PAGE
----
IT IS deeply concerning that breast-milk substitutes are sold online across the country in gross violation of the domestic laws as well as the International Code of Marketing of Breast-milk Substitutes that was adopted by the World Health Organisation in 1980 aimed at restricting the marketing of breast-milk substitutes and ensuring that mothers are not discouraged from breast-feeding their babies. The International Code of Marketing Breast Milk Substitutes prohibits all forms of advertising and promotion of breast-milk substitutes. Paediatricians, as New Age reported on Friday, expressed concern over exposing infants to health risks caused to them by the breast-milk substitutes. Online stores and some of the super shops sell breast-milk substitutes flouting the laws taking advantage of the absence of monitoring and law enforcement. Ajkerdeal.com, Chaldal.com, babycarebd.com, kidsandmoms.com.bd, buymebrand.com and some Facebook-based online sellers have made easy entry to family homes. These shops and some food companies are also violating the local law — Breast Milk Substitutes, Child Food, Commercially Produced Child Supplementary Food and the Utensils used (Marketing Control) Act 2013, better known as the BMS Code. In addition to banning any kind of advertisement for the marketing, distribution and sale of breast-milk substitutes, this law also prohibits the use of a photograph of a child or a mother, or both, on the containers or packets of milk substitutes.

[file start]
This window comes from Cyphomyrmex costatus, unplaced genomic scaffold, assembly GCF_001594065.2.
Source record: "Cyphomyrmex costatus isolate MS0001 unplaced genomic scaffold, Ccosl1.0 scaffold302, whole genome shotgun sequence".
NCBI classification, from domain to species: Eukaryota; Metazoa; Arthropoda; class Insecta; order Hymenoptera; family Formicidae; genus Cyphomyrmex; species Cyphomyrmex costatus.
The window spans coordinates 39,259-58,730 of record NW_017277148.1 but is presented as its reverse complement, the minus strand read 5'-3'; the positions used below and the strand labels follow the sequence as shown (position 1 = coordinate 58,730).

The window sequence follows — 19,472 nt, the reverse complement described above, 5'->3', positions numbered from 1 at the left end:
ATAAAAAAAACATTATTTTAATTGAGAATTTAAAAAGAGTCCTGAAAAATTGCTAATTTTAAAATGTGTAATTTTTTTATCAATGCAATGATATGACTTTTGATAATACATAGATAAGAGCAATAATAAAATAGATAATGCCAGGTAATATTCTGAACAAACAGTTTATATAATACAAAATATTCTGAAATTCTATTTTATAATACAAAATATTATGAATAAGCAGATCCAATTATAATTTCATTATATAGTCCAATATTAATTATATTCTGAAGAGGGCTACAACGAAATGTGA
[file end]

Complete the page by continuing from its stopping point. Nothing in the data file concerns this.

In Bangladesh, breast-milk substitutes are sold by at least 30 online stores, businesses and shopping cart platforms and Facebook pages are also used for these sales. According to a report released by BRAC in April, breast-milk substitute manufacturing companies spend profusely on the promotion of their products flouting both the international and the national laws. Experts have observed that consequent upon it, the market has been glutted with unregistered and counterfeit products with wrong or insufficient ingredients or without active ingredients in the name of breast-milk substitutes. Non-enforcement of the law has resulted in a boom in sales of not only the substitutes but also of other child food supplements for a section of businessmen maximising profits. Because of these irregularities, the rate of chronic malnutrition among children in the country is alarming. Growth retardation, an outcome of chronic malnutrition, is affecting an estimated 45 per cent of the children, more than seven million children under the age of five that is. Besides this, infants deprived of exclusive breastfeeding in the first six months of their life are suffering from diarrhoea, pneumonia and other life-threatening diseases, including hampered brain development.
The government’s indifference to these shops and companies appears to be geared more towards creating the scope for business than actually addressing the issue at hand. It is high time that the government looked into the matter seriously and made a course correction. It needs to take expeditious steps to bring aberrant shops and companies to justice in accordance with relevant laws and intensify monitoring to catch hold of unscrupulous businessmen and prosecute them.
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